News & Politics

A 30-GHz triple-push oscillator on silicon for mm-wave applications

A 30-GHz triple-push oscillator on silicon for mm-wave applications
of 4
All materials on our website are shared by users. If you have any questions about copyright issues, please report us to resolve them. We are always happy to assist you.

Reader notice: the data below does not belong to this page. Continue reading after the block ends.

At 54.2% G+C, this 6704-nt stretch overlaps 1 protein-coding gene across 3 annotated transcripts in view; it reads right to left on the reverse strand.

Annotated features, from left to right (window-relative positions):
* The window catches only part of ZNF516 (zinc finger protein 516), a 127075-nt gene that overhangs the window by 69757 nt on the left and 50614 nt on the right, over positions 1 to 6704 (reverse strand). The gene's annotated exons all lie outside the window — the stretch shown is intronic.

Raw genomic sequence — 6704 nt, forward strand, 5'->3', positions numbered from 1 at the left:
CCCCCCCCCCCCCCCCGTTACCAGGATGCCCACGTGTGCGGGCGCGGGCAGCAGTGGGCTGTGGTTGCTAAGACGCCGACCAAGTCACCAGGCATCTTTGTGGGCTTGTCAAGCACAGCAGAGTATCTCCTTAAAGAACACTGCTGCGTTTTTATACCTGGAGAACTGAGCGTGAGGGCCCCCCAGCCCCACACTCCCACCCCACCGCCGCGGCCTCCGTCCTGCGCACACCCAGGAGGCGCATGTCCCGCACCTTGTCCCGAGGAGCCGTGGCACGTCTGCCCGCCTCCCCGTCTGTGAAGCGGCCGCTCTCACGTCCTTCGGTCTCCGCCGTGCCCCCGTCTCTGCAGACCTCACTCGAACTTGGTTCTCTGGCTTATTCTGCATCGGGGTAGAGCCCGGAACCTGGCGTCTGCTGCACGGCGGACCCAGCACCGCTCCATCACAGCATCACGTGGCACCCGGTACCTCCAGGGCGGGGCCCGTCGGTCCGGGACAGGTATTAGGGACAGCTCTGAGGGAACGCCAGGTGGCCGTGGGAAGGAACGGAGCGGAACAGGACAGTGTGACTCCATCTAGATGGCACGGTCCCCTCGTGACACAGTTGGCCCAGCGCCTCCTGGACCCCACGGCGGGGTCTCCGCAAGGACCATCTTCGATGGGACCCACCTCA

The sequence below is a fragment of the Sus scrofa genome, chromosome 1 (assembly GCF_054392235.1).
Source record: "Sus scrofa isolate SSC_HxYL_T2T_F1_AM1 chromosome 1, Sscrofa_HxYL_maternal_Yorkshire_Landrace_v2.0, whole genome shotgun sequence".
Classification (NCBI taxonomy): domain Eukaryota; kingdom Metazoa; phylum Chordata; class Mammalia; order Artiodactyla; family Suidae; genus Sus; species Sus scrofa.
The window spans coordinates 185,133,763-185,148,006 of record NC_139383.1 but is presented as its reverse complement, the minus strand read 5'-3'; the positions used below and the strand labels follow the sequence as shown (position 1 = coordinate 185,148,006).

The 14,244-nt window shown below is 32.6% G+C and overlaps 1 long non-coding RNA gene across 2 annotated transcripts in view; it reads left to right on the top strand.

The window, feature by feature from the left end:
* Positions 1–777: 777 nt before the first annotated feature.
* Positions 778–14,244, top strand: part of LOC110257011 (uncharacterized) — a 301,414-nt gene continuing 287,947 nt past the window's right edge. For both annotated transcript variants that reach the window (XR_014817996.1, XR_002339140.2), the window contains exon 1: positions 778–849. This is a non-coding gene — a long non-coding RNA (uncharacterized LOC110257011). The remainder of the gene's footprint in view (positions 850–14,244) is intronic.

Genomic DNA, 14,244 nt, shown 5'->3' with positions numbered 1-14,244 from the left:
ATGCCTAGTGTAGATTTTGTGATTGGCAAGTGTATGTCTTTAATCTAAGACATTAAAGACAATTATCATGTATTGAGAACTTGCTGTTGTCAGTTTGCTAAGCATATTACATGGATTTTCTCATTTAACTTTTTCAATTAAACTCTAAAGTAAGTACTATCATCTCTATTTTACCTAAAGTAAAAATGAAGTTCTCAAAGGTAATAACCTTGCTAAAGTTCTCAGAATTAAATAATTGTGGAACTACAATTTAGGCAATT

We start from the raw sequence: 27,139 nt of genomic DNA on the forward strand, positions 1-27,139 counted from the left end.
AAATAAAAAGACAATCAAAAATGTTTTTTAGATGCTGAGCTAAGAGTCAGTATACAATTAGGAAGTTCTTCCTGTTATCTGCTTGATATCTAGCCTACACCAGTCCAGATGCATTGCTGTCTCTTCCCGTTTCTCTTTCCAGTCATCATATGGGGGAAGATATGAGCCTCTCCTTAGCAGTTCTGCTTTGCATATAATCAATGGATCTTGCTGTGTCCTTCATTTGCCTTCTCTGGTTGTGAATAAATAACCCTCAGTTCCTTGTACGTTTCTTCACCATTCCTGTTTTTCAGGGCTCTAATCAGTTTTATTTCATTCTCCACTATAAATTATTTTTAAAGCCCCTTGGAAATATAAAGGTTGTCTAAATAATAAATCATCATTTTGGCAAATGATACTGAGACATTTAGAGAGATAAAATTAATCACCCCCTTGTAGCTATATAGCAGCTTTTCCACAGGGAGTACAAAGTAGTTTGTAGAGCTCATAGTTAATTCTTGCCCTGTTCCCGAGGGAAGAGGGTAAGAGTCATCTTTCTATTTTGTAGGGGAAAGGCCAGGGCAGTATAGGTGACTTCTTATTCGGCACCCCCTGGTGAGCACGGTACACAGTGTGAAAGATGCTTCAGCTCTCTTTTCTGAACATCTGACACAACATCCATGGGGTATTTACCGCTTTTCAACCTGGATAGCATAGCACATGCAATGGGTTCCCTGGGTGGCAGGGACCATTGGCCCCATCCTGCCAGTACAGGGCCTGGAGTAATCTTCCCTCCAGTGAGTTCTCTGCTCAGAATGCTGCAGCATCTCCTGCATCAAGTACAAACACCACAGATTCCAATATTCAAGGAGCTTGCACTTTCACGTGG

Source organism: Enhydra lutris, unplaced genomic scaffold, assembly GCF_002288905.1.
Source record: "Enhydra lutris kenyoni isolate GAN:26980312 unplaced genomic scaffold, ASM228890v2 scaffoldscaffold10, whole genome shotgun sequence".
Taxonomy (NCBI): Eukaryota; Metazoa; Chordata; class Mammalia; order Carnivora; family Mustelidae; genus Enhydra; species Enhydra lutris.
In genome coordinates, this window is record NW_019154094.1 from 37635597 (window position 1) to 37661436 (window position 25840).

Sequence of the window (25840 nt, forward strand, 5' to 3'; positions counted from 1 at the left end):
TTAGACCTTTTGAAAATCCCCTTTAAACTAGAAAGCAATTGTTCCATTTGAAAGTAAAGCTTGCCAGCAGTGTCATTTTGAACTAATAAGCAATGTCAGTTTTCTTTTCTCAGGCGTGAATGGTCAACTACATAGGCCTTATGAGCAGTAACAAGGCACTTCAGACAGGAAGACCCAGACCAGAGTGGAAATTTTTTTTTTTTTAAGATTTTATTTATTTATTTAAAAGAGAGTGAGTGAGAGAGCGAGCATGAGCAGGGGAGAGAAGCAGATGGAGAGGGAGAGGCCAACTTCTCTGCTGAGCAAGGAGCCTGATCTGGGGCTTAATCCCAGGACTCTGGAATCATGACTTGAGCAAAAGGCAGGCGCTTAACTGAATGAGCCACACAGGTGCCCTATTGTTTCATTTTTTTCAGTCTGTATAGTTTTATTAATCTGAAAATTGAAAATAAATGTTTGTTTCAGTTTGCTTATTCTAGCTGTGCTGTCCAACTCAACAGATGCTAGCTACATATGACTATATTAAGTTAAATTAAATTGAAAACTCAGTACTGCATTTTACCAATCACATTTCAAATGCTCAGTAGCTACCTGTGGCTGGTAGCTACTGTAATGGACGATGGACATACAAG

Related Documents